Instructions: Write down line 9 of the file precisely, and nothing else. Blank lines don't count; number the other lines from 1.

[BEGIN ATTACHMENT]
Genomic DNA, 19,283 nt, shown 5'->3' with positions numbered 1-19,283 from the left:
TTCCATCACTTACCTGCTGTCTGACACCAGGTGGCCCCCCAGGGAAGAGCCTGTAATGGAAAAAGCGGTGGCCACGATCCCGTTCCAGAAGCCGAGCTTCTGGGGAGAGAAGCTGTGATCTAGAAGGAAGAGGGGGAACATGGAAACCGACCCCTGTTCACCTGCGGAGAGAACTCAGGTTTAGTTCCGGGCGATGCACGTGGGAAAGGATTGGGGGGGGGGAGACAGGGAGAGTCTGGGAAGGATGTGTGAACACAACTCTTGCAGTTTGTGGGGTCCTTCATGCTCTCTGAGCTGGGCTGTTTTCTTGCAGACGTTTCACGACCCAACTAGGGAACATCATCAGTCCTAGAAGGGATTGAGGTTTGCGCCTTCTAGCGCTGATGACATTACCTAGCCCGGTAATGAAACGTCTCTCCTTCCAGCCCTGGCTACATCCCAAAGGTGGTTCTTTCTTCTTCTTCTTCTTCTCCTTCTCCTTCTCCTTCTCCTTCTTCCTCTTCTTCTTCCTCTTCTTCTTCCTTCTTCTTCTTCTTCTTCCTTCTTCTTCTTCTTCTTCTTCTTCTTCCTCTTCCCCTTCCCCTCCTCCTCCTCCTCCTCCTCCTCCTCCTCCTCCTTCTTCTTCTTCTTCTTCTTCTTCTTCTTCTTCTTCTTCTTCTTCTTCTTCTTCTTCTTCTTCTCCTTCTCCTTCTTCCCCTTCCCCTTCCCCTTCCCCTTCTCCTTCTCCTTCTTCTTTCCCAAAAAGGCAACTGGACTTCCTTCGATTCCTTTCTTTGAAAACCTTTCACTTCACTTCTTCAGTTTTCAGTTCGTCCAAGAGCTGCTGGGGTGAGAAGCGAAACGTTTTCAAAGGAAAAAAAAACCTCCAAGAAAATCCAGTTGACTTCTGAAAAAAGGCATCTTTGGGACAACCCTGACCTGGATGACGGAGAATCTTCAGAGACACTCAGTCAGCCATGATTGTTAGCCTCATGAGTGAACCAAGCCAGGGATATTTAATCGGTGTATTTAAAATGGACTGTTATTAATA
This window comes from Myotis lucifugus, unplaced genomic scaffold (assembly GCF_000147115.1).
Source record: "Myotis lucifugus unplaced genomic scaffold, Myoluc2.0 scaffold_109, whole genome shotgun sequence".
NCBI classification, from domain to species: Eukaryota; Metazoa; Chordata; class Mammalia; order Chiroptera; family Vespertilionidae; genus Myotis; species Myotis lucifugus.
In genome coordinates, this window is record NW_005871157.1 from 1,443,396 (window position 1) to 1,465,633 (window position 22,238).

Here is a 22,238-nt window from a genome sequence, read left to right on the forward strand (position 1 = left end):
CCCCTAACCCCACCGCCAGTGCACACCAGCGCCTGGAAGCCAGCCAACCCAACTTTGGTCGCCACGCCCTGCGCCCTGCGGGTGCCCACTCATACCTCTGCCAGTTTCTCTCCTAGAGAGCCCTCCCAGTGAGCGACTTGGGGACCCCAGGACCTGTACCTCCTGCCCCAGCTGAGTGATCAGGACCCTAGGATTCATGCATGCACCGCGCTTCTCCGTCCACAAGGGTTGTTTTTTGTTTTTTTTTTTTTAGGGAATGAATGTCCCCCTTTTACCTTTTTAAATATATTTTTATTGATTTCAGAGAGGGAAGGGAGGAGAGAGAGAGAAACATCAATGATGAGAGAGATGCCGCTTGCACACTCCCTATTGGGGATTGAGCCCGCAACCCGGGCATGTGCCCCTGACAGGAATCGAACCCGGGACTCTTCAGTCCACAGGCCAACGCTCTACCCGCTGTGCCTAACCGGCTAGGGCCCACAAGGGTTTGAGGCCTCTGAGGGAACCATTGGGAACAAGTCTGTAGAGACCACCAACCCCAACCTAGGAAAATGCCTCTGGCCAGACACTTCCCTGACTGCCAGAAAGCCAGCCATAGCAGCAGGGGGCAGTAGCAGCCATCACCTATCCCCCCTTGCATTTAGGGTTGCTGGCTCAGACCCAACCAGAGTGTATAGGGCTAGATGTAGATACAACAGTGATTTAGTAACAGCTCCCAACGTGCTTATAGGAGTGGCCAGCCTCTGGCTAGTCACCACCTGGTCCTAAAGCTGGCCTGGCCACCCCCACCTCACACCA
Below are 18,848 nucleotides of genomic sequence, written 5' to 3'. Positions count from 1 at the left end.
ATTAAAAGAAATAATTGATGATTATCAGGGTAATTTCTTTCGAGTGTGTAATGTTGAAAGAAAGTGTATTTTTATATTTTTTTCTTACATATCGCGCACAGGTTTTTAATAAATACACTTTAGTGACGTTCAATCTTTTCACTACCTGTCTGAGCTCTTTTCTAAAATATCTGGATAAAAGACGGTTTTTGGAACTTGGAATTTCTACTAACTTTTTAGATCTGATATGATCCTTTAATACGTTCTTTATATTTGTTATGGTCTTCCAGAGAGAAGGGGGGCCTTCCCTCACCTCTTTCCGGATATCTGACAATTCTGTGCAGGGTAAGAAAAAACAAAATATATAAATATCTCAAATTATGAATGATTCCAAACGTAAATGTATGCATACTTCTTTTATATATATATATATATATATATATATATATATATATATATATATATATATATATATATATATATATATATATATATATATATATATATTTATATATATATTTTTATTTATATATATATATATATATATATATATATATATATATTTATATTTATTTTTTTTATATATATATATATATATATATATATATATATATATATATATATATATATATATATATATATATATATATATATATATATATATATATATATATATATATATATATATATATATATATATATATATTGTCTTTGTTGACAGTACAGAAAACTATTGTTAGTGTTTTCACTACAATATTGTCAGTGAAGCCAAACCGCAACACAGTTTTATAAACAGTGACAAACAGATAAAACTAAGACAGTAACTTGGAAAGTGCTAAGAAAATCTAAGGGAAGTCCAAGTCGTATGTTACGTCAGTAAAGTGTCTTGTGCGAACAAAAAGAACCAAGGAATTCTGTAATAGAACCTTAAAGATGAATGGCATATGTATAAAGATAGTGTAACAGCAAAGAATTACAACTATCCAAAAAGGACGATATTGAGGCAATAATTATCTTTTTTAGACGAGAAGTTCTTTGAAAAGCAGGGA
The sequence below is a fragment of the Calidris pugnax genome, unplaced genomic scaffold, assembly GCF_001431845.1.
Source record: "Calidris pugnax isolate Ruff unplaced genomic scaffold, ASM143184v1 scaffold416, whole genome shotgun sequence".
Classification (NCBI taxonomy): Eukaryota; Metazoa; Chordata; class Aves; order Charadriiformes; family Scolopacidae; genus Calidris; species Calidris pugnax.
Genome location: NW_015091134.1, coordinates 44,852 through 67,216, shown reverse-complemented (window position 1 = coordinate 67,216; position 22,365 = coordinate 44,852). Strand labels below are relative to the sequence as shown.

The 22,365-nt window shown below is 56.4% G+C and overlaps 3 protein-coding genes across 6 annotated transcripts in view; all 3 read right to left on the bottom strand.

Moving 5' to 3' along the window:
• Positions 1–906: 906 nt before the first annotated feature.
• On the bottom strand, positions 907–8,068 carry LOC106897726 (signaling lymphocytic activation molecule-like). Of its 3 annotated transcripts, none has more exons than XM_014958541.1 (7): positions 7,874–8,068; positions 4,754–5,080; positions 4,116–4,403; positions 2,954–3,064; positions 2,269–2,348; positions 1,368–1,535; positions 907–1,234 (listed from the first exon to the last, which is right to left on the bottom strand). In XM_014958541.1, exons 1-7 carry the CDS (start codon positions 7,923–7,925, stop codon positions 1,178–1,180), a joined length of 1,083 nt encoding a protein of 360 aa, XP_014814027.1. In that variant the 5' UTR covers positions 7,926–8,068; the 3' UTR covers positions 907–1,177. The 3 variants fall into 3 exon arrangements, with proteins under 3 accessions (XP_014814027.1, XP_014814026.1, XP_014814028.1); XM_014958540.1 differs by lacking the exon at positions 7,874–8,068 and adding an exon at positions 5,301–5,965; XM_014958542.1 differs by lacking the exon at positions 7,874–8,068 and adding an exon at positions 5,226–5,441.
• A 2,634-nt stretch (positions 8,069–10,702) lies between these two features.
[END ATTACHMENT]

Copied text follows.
Below are 18,848 nucleotides of genomic sequence, written 5' to 3'. Positions count from 1 at the left end.